October 01, 2018

Book Review: Five Women Who Loved Love by Ihara Saikaku

Author: Ihara Saikaku

Translator: William Theodore De Bary

Publisher: Kodansha Amer Inc (February 1993)

ISBN: 978-4770016904

Pages: 248

A collection of short stories on women who love love

© Copyright. 2016.  All rights reserved,

 A collection of five short stories by Ihara Saikaku who live in the period 1642 to 1693. Each story tells of a couple who love each other but who cannot be together and their ensuing struggles to keep their love.

The reader gets transported back to the time period in which the stories are written and gains great insights into the lifestyle and social norms of the period, plus get to meet the characters of each story and how they met, lived and challenges they faced to find love.

The stories include: The story of Seijuro in Himeji, The Barrelmaker Brimful of Love, What the seasons brought the Almanac maker, The Greengrocers daughter with a bundle of love and Gengobei, the mountain of love.

A very light, humorous and historical book that sheds light on the social conditions for love in the period.

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September 01, 2018

Book Review Kangaroo Notebook by Kobo Abe

Book Review – Kangaroo Notebook

Author: Kobo Abe

Translator: Maryellen Toman Mori 

Publisher: Alfred. A. Knopf, New Yoork, USA, 1996

ISBN: 0-679-42412-1 Pages: 183

A wild ride from start to finish

© Copyright. JapaneseCustomer.com, 2016. All rights reserved, 

This is the last novel by Kobo Abe before his death in 1993. It takes the reader on a fantastic journey from everyday life to a deep dream like state where we get to learn more about the main character who is an employee for an office supply firm who has recently suggested a new product, a Kangaroo Notebook which management like and want to reward him if he can put the idea into reality.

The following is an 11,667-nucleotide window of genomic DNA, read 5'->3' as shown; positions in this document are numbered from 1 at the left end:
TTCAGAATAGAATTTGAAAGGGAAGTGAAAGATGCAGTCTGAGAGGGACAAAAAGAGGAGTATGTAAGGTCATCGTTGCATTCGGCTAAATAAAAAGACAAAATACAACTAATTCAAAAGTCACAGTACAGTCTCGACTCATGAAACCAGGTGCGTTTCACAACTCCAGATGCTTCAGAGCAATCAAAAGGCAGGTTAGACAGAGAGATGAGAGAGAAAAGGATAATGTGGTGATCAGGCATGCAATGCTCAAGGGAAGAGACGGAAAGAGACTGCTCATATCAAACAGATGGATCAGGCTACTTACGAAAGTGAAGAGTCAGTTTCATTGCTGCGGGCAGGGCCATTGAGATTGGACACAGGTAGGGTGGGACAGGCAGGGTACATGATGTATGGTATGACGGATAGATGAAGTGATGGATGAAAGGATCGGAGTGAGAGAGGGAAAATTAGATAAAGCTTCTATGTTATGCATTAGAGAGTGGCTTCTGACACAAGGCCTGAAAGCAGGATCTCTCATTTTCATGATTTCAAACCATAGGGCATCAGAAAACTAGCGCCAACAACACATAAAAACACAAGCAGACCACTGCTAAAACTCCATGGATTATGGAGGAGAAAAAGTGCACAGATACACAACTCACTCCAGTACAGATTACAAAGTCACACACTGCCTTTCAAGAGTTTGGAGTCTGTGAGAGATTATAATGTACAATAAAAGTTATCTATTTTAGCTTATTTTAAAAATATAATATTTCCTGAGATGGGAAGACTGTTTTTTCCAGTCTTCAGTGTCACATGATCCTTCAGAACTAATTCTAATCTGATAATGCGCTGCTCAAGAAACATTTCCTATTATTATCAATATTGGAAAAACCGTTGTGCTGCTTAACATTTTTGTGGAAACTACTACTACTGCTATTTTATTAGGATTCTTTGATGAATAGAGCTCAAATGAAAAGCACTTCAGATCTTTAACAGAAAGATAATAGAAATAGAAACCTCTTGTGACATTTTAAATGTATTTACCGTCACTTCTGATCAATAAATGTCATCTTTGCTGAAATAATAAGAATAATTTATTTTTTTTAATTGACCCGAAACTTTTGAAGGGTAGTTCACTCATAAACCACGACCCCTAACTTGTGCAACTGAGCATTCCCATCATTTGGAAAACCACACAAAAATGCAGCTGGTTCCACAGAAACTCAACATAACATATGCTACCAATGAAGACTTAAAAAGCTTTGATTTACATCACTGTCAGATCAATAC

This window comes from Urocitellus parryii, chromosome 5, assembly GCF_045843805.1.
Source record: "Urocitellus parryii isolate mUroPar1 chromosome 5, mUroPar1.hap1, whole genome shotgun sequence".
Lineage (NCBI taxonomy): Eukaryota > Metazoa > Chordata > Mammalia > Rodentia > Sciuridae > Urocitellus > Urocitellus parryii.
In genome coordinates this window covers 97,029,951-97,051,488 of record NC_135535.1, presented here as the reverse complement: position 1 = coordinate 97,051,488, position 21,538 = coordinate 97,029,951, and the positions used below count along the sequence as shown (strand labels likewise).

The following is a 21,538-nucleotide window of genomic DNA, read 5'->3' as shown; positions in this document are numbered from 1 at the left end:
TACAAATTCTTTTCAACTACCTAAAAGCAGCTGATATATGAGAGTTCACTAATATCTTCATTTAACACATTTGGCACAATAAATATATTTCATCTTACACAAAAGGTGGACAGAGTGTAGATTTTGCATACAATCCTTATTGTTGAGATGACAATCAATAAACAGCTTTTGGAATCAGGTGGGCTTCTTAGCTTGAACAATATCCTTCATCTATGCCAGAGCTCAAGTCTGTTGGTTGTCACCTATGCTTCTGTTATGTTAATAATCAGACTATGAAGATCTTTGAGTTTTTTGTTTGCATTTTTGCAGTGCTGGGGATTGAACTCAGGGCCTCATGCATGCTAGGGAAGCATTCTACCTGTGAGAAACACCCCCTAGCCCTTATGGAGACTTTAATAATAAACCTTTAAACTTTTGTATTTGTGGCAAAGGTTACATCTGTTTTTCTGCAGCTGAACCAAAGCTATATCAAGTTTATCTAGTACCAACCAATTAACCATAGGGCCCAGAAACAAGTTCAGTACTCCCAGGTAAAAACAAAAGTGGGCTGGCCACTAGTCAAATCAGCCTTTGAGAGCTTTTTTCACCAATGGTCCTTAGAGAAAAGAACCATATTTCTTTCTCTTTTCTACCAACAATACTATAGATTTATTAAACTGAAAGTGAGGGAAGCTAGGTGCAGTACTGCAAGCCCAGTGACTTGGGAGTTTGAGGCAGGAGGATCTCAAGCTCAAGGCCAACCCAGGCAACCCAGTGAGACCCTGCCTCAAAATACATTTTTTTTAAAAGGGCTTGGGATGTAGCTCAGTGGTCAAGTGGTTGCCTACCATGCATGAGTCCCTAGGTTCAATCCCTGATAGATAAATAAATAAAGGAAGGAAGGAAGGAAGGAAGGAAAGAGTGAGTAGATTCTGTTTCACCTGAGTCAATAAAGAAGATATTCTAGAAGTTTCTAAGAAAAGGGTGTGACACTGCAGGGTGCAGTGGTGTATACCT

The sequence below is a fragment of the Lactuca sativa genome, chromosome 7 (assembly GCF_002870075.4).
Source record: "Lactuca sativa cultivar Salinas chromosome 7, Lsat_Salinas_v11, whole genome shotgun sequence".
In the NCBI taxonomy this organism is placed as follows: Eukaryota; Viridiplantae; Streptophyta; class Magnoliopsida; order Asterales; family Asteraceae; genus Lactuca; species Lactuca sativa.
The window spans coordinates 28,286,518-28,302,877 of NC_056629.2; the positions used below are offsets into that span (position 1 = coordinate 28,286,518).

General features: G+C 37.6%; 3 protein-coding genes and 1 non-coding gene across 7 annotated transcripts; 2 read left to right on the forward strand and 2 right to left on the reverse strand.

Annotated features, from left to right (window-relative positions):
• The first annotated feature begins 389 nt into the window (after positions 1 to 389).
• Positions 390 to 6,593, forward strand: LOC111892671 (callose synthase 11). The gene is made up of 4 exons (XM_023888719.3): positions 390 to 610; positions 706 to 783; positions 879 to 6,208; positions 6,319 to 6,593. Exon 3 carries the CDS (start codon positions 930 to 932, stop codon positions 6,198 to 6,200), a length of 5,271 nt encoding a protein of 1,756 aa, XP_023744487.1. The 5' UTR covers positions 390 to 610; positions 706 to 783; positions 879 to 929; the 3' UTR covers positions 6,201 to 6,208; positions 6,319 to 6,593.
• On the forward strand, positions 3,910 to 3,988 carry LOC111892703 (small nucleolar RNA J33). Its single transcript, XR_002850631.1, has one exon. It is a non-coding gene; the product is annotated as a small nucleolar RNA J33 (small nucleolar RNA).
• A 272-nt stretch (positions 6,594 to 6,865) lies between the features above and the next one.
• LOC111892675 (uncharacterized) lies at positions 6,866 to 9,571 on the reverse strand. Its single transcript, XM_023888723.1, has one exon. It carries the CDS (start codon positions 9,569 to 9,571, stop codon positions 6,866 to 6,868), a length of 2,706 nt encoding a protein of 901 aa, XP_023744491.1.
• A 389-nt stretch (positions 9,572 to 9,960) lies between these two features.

As he contemplates the idea he discovers he has a medical problem to deal with and the novel takes us along for the ride as he tries to discover the cause and gain a solution. We meet a host of interesting characters, places and recollections. He finally ends up in hospital with an unrelated condition where he gets some help from some unlikely strangers. 

A fun, crazy and creative dive into to the subconscious!

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Book Review – Kangaroo Notebook

August 21, 2018

Book Review Cult X by Fuminori Nakamura

Title:                    Cult X

Author:               Fuminori Nakamura

Translated by:    Kalau Almony

Publisher:           Soho Press, NY, USA. 2018.

Pages:                505

ISBN:                  978-1-61695-786-5

      © Review Copyright. Peter Hanami. 2018.  All Rights Reserved.

This novel by Fuminori Nakamura is fiction but draws on the events of the 1995 Sarin Gas attacks in Tokyo and delves into what inspires cults, their backgrounds, their leaders, their followers and values. Set in the present day in Tokyo. We meet a cast of characters who take us on a journey throughout the book. Nazaraki is one of them. He has recently quit his job and has become somewhat disillusioned by corporate life and is trying to find his place in society. A chance meeting with a girl named Tachibana sets off the novel.

You will gain insights into the background philosophies of the leaders, what triggered them to start cults and how they operate inside. Part history, part documentary, part novel, this story takes the reader to become fully immersed in cults. Nakamura also draws heavily on the social implications that allow cults to gain followers by explaining the various reasons by sharing character journeys.

This novel could easily become a movie and I hope it does in the future as it lends itself to visual storytelling. Painstakingly researched and blended with numerous themes, the reader takes a path through many situations which allow you to question your own feelings.

What stood out to me as innovative was the author's ability to share what was going on in the mind of each character in each situation. This allowed a deeper understanding of the characters, context, and culture!

Very different from his other books, but Nakamura who tends to like history, for example: Enma the Immortal, (a historically based samurai story), gives the reader a great context, so by the end, they become fully engaged with the topic from many angles. Great read with deep insights into Japanese culture in the modern era. 

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